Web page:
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Myrna Lake: Yesterdays (2008)

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Myrna Lake: Yesterdays How we rate: our writers tend to review music they like within their preferred genres.

Yesterdays, vocalist Myrna Lake's second album, follows softly—as opposed to hard—on the heels of her independently released 2002 debut, Close Enough, when she was a spry young thing of 67. A late starter? Well, not really. Lake started singing three-part harmony with her father and sister at age six, and by 14 was performing with the Civic Opera company in her home city of St. Paul, Minnesota. Nowadays she lives in New York City where, health permitting, she works as a vocal instructor with the Jazz Mobile and at the Queens Conservatory of Music in Flushing. She also sits in with diverse bands in clubs such as Small's. "Small's is nice. I'd like to work there more often," she says.

It's appropriate that the opening number of this set with the Ruslan Khain Band, Mercer Ellington's "John Hardy's Wife," should be an instrumental—a showcase for the considerable, very swinging talent of pianist Roman Ivanoff. After this introductory track, Lake comes to the fore, just as she might in a club setting.

Her first number is an interesting choice. Johnny Mercer wrote "Mandy Is Two" for his daughter Amanda. Lake changes the title to "Ula Would Be Two," making it a memorial for Sulamif "Ula" Simkin—a daughter of friends of the band who choked to death at the tragically young age of four months, around he time the album was being recorded.

Lake has a deep, very rich voice. "When I came to New York, I auditioned at Radio City and was told I could sing but didn't carry well," she says. "So I took lessons from Silas Engum, who taught Andy Williams. That's how I learned to sing with my whole body. I sing from my feet right up to the tips of my eyebrows. It makes me feel good... makes everybody feel good."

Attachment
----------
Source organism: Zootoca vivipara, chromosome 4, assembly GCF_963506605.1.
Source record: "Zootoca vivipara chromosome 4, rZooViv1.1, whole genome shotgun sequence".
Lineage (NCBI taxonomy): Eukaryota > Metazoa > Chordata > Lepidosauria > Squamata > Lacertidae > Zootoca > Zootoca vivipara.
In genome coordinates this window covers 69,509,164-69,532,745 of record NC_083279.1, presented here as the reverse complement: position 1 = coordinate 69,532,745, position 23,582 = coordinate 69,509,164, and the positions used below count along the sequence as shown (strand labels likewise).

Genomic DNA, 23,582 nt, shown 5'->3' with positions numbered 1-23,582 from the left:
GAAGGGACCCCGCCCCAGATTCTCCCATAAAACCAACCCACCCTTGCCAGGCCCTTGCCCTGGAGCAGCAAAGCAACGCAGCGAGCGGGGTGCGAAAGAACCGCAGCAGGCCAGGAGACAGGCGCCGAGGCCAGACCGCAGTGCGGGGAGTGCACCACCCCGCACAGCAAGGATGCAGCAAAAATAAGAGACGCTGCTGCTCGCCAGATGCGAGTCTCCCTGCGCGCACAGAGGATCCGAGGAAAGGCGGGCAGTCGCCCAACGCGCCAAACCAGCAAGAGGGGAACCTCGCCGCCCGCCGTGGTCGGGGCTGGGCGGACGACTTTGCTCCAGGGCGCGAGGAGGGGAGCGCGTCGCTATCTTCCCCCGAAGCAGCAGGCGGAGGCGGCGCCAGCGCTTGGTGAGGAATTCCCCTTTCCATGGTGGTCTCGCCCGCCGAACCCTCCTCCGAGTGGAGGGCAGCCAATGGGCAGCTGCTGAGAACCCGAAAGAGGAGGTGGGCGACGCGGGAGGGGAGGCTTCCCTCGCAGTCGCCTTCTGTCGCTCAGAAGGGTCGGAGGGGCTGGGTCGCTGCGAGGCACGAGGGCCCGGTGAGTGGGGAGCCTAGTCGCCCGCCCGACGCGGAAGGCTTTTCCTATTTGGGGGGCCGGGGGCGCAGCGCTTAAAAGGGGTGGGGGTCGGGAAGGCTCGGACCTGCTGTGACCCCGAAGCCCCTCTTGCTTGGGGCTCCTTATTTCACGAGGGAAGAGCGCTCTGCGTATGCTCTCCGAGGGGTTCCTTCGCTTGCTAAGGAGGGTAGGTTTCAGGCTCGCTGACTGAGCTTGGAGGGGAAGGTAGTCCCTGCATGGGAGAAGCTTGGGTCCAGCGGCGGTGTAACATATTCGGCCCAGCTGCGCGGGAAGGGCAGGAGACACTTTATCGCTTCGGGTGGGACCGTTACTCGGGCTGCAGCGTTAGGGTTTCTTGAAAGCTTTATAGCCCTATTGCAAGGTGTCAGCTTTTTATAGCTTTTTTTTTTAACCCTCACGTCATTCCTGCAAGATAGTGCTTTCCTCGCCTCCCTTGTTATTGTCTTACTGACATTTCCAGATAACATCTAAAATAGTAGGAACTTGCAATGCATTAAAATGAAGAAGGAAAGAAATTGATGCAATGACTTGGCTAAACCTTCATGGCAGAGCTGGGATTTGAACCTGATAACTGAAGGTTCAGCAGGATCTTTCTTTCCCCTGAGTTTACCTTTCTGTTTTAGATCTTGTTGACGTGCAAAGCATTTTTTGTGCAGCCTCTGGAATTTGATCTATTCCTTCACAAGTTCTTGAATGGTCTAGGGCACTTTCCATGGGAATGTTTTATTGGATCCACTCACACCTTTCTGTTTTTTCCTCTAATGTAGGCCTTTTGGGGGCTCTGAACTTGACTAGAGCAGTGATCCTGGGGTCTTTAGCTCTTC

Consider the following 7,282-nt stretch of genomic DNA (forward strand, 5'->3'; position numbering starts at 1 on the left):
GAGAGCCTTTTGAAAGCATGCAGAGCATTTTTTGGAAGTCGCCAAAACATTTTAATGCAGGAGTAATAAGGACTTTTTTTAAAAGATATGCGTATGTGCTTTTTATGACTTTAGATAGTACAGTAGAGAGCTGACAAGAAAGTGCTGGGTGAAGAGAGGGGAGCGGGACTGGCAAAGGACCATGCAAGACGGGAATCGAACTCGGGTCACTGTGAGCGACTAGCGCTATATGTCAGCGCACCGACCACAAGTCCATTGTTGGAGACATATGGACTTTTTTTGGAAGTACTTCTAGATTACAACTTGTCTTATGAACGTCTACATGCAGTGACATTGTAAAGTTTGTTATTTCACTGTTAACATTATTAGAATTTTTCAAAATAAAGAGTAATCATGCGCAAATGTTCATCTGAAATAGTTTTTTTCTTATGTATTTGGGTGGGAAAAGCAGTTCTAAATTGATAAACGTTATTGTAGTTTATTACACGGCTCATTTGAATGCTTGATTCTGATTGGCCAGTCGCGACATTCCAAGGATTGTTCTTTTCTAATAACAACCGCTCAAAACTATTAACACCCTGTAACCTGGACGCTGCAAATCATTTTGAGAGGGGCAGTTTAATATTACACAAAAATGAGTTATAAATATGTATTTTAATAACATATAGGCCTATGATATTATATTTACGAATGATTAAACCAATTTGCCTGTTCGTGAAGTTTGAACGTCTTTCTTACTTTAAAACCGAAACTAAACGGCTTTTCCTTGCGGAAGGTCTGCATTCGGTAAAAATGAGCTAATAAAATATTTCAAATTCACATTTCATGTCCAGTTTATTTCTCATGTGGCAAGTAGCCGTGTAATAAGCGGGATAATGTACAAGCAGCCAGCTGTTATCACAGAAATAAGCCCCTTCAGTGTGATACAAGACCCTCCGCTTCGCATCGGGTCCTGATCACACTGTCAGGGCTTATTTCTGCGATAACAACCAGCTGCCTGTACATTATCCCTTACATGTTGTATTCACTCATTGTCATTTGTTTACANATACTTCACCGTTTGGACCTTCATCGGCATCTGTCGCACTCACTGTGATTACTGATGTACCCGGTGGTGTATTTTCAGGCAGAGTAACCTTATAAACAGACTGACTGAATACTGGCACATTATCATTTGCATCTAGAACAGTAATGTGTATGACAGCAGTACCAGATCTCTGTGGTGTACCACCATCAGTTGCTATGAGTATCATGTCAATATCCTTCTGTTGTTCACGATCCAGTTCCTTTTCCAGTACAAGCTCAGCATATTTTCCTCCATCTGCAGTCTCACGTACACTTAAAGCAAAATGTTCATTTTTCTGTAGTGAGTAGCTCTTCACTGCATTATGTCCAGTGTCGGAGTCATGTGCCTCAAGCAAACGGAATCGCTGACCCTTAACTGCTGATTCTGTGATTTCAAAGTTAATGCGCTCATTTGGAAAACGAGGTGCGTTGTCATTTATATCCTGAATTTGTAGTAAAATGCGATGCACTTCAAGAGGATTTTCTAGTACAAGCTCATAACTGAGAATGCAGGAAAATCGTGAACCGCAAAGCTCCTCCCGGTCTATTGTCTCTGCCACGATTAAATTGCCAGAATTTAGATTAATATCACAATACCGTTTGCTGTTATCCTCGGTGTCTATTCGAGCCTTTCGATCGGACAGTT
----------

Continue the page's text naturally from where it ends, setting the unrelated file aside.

Perhaps the most successful number here is Gershwin's "The Man I Love," taken at a fair clip, with Lake scatting and impishly playing around with the melody. There are also nice solos from saxophonist Yaron Elyashiv and guitarist Andrei Ryabov.

The best of the ballads is Jerome Kern's title track, nicely arranged by Khain to showcase Lake's emotional delivery. On this and Duke Ellington's "Do Nothin' Till You Hear From Me," it's extremely difficult to believe she's as old as she is.

Among the other numbers, Lake has unfortunately revived the ultra precious "Nature Boy," written by eden ahbez, who spelled his name that way because he said only God warranted capitalization.

"Mandy Is Two" is reprised in conventional form as the album's closing number. Mercer's song, a veritable hymn to the joys of married life and fatherhood, was written as he was starting a torrid extramarital affair with Judy Garland. Funny old world, isn't it?

Track Listing: John Hardy's Wife; Ula Would Be Two (Mandy Is Two); I Fall In Love Too Easily; The Man I Love; Yesterdays; The Nearness of You; Nature Boy; Do Nothin' Till You Hear From Me; What Is This Thing Called Love; How Deep Is The Ocean; Mandy Is Two.

Personnel: Myrna Lake: vocals; Ruslan Khain: bass and arrangements. Roman Ivanoff: piano. Andrei Ryabov: guitar; Yaron Elyashiv: saxophone; Will Terrill: drums; Efrat Shapira: strings ensemble.

Record Label: Jazzing Music

Style: Vocal


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